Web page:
As Congress marks the sixth anniversary of welfare reform this week, and workers look forward to a Labor Day break, a startling number of Washington families are working but still living in poverty.
Moving parents off welfare and into the workplace has not ensured economic success for all, according to research released today which found that 73 percent of Washington families living in poverty are headed by working adults.
According to the 2002 The State of Washington’s Children report, released today by the University of Washington, a quarter million Washington children (17 percent) were living below the official poverty level in late 2002.
Another quarter million children were above the poverty level, but with inadequate income. That adds up to about half a million children — approximately one in three — whose families are losing the battle to make ends meet.
“Climbing out of poverty is a process, and joining the workforce is just the first step,” said Sheri L. Hill, assistant director of the Washington Kids Count project.
“Changes in welfare law have moved parents into the workforce, but stranded them without support for child care, health insurance and transportation,” she added. “These supports are essential to improve the lives of the children living in these families and to break the cycle of poverty. Given the current economic climate of job losses and limited resources, helping low-income working families is the single most important thing we can do for the health and well being of our state’s children.”
Extensive research has shown that poverty adversely affects almost every aspect of a child’s life. Children in poverty are at greater risk for inadequate prenatal care, low birth weight, low academic achievement, risky behavior and emotional problems, Hill said. For adults in low-income working families, job, transportation, housing and child care limitations make it difficult to get ahead or even survive day-to-day.
Child advocates say that investing state resources in low-income families now pays off later. For instance, every dollar spent on pregnant women in the Women, Infants and Children (WIC) program produces $1.92 to $4.21 in Medicaid savings by reducing premature and low birthweight babies. Early childhood education programs can produce benefits up to four times the program cost when estimates include the later costs of grade retention, special education, criminal activity and reduced adult incomes. On purely economic grounds, focusing on children in low-income families is especially important when resources are scarce.
“The state’s budget deficit does not bode well for Washington’s children,” said Linda Stone, interim executive director of the Children’s Alliance. “Our budget crisis should not force children’s programs onto the chopping block We need to find the resources to pay for what our kids need.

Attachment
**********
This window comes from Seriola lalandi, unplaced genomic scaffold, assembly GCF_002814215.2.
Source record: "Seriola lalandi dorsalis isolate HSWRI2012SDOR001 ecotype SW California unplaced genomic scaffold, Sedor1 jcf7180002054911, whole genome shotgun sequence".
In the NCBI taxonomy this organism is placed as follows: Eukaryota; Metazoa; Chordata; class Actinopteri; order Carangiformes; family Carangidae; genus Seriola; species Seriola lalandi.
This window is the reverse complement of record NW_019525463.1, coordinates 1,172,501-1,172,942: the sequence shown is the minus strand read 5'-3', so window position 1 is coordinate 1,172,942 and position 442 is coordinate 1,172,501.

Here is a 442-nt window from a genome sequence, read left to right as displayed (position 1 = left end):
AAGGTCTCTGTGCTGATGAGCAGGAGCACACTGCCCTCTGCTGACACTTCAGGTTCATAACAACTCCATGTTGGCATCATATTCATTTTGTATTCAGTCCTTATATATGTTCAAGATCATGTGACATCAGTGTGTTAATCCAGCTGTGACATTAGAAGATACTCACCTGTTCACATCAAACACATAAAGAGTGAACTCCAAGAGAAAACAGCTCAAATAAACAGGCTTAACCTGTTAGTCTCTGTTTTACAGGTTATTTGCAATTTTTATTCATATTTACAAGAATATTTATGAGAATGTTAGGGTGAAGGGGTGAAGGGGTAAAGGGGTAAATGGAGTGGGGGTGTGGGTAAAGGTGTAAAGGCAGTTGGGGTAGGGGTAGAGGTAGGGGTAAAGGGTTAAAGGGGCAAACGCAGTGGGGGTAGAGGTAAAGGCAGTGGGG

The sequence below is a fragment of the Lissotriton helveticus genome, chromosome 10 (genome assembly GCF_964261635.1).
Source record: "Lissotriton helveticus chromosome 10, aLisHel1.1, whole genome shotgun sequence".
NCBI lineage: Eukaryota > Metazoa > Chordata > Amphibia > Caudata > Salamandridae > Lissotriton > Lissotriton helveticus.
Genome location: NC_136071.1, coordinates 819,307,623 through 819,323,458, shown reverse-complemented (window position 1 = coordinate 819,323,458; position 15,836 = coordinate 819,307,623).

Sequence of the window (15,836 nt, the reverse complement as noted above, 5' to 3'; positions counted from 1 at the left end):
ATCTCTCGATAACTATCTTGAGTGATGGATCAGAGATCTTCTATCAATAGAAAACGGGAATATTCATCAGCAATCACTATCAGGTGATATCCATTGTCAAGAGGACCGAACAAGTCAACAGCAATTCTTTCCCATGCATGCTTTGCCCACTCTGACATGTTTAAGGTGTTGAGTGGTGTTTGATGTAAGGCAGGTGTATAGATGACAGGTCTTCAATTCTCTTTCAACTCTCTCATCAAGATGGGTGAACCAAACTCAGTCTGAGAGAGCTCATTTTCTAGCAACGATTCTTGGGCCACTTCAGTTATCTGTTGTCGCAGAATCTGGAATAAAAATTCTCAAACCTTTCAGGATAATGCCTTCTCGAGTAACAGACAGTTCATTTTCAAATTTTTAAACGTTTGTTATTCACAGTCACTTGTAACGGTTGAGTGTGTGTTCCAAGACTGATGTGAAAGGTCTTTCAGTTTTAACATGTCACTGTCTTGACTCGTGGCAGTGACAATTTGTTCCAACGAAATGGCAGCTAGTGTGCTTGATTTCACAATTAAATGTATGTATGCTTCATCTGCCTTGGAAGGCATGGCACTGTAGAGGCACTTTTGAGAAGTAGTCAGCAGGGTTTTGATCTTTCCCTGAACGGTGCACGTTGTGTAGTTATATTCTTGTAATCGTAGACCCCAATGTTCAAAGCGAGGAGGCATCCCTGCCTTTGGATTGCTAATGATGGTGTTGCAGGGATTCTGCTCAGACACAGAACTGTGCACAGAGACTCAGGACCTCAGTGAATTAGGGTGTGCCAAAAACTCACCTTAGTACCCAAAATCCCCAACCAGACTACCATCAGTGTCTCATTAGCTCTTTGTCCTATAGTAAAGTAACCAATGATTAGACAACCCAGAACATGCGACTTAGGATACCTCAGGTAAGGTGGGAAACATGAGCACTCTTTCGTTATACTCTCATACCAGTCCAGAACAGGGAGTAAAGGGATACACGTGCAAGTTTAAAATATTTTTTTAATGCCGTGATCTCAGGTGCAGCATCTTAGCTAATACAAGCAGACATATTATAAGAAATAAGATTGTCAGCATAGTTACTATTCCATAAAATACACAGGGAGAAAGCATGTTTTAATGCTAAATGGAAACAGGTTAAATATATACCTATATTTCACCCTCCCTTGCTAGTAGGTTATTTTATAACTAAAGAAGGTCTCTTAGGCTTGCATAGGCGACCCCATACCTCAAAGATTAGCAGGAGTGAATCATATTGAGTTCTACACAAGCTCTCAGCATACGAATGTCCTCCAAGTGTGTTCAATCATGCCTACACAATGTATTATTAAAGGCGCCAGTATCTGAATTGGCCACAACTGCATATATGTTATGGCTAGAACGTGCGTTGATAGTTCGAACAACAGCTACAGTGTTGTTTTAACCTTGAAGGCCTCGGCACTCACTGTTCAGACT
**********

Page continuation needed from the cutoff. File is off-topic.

Families need health care, food assistance, child care and Temporary Aid to Needy Families (TANF) now more than ever, Stone said, and educational opportunities must be made available to low-income parents so they can find meaningful work that pays a living wage.
Health care for children, programs that keep children out of the foster care system and child care services will be under fire this legislative session. The Children’s Alliance said it will work to protect existing programs for children in the upcoming session and highlight unmet needs.
Below are key findings from the report.
– More 10th grade students met basic math standards on the Washington Assessment of Student Learning (WASL) in 2001 than in 2000.
– Deaths from medical conditions for all children and suicides for 10- to 19-year-olds decreased from 1999 to 2000.
– During the 1990s, the juvenile arrest rate dropped by 20 percent from 87 arrests per 1,000 17-year-olds to 68.9 arrests. Between 1996 and 2000, the arrest rate for African American youth decreased by more than 30 percent from 229.5 arrests per 1,000 youth to 158.9.
– The child poverty rate outside the Puget Sound region (King, Snohomish and Pierce counties) is more than 30 percent higher than the poverty rate inside the metro area. Resources such as child care and health care tend to be concentrated within metropolitan areas and are not as accessible to rural residents.
–In 2000, 31.3 percent of all births (26,000) were paid for by Medicaid. Between 2001 and 2002, food stamp use increased by 16 percent, and food bank visits were up by 8 percent in Washington.
– Fewer than 1 in 7 Hispanic and Native American adults living with children have a bachelor’s degree or higher, compared to more than 1 in 3 whites and Asians/Pacific Islanders. Higher education is linked to earning a living wage.
For more information or a copy of the report, contact Hill at (206) 616-1506, or Laura Strickler of the Children’s Alliance at (206) 324-0340 x13. Washington Kids Count is part of the UW’s Evans School of Public Affairs. The project office phone number is (206) 685-7613 and Web site is www.hspc.org.